Vanderbilt relative and working newspaper reporter Emma Cross is pleased to receive a request from Edith Wharton to attend, in her reporter capacity, a house party at Rough Point, Frederick Vanderbilt’s cliffside dwelling that has been rented out for the occasion.
It is a choice gathering of prominent artists, including a Russian ballet dancer turned choreographer, an Italian cellist, a sculptor, and an opera diva. Emma becomes less pleased with the illustrious guest list when she finds her parents also in attendance, as their relationship has become strained.
But it’s a job, so Emma sets out on her challenging dual role as guest and writer. What starts out as an elite meeting of bohemians becomes much more sinister as guest start dying. The first loss appears to be a tragic accident, but as the death toll mounts, there is a rising sense of a malevolent intent at work in the group. The storm grows treacherous; the dwindling gathering finds itself nearly cut off from the outside world. It seems dangerous to stay, and yet nearly impossible to leave. Nerves become frayed, suspicions mount.
This is an engrossing story, skillfully told. Historical footnotes at the end offer additional depth. My thanks to the publisher and NetGalley for making an advance copy available for me to read and review.
In this episode of the tales of Miss Seeton, we find a rash of busjackings and home invasion robberies. The police are perplexed; the villagers are upset. The village gossip machine is working overtime, fueled in large part by the duo known as The Nuts. Often a side note in previous books they get the attention they so richly earned in this one–but not quite in the ways they had hoped for.
Miss Seeton’s unique sketching abilities are called upon but the results appear disappointing both to the police and to the lady herself. The mysterious trio responsible for both bus holdups and home invasions continue their activities, gaining confidence with the continued success of their labors.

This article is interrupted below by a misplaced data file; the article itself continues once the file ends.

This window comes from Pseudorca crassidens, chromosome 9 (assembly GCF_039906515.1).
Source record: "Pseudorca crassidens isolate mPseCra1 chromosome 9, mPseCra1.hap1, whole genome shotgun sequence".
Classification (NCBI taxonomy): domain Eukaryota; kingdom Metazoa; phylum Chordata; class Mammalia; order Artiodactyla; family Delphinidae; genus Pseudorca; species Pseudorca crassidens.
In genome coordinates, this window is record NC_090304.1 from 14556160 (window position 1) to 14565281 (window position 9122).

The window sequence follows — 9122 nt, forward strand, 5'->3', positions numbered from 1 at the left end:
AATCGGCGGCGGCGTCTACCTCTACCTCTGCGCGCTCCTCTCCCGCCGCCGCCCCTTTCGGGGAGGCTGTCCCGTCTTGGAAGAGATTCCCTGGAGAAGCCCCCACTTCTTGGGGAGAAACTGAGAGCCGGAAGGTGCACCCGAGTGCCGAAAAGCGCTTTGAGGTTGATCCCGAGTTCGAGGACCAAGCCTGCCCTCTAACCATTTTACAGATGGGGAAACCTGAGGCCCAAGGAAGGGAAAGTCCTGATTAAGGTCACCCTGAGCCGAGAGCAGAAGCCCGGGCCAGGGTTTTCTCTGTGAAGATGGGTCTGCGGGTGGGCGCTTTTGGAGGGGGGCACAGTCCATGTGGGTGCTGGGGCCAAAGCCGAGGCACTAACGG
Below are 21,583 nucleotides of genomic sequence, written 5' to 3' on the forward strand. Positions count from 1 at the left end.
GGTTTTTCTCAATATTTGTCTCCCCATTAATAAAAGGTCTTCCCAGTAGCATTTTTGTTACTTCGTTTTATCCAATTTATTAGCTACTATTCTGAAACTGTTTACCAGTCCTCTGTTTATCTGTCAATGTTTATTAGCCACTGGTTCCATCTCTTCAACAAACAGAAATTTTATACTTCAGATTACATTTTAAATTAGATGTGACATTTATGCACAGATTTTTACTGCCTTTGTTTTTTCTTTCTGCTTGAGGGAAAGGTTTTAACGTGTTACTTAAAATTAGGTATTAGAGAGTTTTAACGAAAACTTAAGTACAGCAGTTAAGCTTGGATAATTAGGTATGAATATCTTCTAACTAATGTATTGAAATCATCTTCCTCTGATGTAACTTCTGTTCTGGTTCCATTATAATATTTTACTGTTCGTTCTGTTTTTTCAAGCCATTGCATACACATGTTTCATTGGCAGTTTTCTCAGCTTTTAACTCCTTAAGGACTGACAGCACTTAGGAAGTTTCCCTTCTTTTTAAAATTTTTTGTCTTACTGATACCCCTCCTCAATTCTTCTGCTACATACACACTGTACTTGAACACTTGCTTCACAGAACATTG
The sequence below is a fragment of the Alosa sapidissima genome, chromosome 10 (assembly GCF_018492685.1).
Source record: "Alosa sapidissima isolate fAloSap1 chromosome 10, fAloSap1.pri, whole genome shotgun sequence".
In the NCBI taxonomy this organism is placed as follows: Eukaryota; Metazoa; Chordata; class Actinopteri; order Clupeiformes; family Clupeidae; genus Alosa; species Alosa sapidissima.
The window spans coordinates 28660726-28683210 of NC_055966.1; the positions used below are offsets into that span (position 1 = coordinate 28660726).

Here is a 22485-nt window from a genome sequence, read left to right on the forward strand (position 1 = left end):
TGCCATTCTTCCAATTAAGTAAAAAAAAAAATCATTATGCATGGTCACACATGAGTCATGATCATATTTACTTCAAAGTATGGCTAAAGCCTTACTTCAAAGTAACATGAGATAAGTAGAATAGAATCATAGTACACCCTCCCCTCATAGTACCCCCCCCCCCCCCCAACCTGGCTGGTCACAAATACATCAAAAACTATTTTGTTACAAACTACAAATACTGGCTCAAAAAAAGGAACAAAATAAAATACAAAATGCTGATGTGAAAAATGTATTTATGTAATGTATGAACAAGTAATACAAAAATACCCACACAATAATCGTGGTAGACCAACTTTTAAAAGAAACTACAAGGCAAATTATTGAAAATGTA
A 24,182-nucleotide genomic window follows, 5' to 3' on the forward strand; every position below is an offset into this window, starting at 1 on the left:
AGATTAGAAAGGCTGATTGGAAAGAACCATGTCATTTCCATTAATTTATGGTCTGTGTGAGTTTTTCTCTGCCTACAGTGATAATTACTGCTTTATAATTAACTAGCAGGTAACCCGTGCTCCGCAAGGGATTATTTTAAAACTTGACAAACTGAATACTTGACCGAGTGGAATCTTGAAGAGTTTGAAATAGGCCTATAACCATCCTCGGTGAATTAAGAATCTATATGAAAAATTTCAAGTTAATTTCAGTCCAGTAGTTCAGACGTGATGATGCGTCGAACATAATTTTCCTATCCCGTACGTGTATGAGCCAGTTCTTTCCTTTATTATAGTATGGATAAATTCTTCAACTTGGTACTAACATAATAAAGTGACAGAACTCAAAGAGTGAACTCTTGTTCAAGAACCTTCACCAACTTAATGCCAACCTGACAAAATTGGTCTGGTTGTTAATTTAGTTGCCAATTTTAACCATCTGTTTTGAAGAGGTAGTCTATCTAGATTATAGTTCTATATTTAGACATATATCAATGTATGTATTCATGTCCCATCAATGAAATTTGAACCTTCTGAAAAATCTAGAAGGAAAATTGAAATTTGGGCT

But in the end, villainous overconfidence meets Miss Seeton and her brolly. Guess who wins?
Once again, a delightful read.
My thanks to NetGalley and the publisher for making an advance copy available for me to read and review.
Welcome to my new improved (I hope) blog site. It was a struggle to move content from old site to new, and not everything transferred to the new site. I haven’t figured out how to format pages to my satisfaction, but I’m working on it. So please, bear with me if this site does not seem quite what it should be. I’m really hoping it will improve–SOON.
Hampton Charles continues the tradition of Miss Seeton started by Heron Carvic in this book.
Once again Miss Seeton is in fine style, brought in from the sidelines by Scotland Yard to do her part in thwarting a theft. We have a lovely damsel in distress, Wendy Smith newly created as high fashion model “Marigold Naseby” who has been crowned the new Lalique Lady and is scheduled for a lofty fashion shooting by celebrated photographer Cedric Benbow (Miss Seeton’s school chum, Clive Bennett).